Seven-Pass Transmembrane Cadherin CELSRs, and Fat4 and Dchs1 Cadherins: From Planar Cell Polarity to Three-Dimensional Organ Architecture
In this chapter, two subfamilies of atypical cadherins are described: the subfamily of seven-pass transmembrane cadherins (7-TM cadherins) and Fat and Dachsous cadherins. Pioneering genetic studies in Drosophila have defined both subfamilies and dissected their roles in animal development. It is now clear that the founding members in Drosophila and their respective vertebrate homologues make critical and essential contributions to a variety of dynamic behaviors of cell populations, and that malfunctions of those atypical cadherins cause anomalies in embryonic development, resulting in postnatal organ malformation or embryonic demise. Here we discuss how the atypical cadherins control cell behaviors with the emphasis on one particular orchestration of cells along the axes of tissues, organs, or bodies, inclusively designated as planar cell polarity (PCP). Nowadays the purview of PCP ranges from the unidirectional orientation of subcellular structures, such as wing hairs of Drosophila and vertebrate motile cilia, to three-dimensional dynamics of multicellular units, such as tilting hair follicles, neural tube closure, epithelial folding in the oviduct, and collective cell migration. The PCP field is at an extraordinarily exciting juncture, bursting with questions about functions of 7-TM cadherins and Fat and Dachsous cadherins at the cellular and molecular level.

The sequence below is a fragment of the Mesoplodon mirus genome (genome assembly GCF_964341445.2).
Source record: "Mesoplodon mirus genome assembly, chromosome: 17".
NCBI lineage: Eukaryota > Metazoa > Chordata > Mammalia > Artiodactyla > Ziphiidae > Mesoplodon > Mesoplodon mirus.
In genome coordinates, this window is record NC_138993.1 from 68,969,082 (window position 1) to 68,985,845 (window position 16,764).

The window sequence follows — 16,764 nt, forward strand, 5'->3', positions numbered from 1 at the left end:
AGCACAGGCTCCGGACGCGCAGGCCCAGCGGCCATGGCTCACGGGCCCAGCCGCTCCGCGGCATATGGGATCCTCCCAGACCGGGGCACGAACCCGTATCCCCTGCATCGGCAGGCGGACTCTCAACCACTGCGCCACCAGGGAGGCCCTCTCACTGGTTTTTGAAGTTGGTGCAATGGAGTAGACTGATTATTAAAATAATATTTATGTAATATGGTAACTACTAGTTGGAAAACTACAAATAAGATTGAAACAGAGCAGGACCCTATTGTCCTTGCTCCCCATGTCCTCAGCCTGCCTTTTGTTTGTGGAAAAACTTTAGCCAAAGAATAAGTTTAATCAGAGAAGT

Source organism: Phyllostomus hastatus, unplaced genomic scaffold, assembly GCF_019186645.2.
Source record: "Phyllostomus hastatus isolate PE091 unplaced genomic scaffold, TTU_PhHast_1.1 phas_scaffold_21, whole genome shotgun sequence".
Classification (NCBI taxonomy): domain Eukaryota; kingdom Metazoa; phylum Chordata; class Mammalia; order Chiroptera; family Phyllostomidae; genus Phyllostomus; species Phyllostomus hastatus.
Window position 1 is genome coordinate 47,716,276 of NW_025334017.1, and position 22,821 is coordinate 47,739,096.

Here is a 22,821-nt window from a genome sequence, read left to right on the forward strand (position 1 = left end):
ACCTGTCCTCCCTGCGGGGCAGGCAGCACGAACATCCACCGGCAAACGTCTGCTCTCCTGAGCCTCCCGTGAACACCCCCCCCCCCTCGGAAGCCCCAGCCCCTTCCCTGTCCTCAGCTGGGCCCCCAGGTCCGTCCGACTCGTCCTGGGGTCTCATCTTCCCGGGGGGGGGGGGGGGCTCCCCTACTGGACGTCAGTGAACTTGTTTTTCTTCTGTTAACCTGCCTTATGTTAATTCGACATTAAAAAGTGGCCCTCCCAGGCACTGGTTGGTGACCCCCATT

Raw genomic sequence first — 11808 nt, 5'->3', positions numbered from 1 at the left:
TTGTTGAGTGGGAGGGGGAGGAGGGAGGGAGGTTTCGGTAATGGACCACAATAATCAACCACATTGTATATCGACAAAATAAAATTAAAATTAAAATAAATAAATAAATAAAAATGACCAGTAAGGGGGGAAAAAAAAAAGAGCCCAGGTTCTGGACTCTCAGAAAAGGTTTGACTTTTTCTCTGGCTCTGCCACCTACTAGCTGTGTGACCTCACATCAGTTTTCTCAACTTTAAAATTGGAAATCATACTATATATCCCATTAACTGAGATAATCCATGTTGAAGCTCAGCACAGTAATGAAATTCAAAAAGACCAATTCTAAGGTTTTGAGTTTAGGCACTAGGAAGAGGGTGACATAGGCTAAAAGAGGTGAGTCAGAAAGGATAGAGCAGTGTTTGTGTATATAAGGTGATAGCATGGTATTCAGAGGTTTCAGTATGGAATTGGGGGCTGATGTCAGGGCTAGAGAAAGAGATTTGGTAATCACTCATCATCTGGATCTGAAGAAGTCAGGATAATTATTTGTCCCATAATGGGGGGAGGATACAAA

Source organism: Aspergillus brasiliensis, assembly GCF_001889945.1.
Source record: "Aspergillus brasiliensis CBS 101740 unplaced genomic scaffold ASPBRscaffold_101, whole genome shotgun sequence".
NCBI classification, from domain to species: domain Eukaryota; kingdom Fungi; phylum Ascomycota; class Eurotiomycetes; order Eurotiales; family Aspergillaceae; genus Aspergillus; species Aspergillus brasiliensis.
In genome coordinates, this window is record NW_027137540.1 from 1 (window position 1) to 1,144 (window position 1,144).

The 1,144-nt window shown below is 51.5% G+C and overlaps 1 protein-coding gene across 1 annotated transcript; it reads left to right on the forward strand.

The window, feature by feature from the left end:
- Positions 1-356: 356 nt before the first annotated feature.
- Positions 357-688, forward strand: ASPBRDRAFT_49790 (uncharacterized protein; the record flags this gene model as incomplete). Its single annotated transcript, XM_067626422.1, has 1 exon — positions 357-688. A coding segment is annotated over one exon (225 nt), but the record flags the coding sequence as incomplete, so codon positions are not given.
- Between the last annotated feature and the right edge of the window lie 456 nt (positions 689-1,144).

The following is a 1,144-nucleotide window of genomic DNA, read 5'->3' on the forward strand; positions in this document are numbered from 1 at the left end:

KeywordsSeven-pass transmembrane cadherins (7-TM cadherins) CELSR Fat and Dachsous cadherins Planar cell polarity (PCP) Cilia Three-dimensional organogenesis Hair follicle Neural tube closure Epithelial folding Oviduct Collective cell migration
This work was supported by a CREST grant and MEXT grands (Kakenhi) to T.U. and T.F,, and by a grant of The Mitsubishi Foundation and Takeda Science Foundation to T.U and a grant from NIBB to T.F. D.S. and M. A. were Research Fellows of the JSPS. Figure 10.4e is reprinted from “Flamingo, a Seven-Pass Transmembrane Cadherin, Regulates Planar Cell Polarity under the Control of Frizzled” by Usui et al., Cell, Volume 98, 585–595, 1999, with permission from Elsevier. We thank J. A. Hejna very much for his constructive suggestions and polishing the manuscript.
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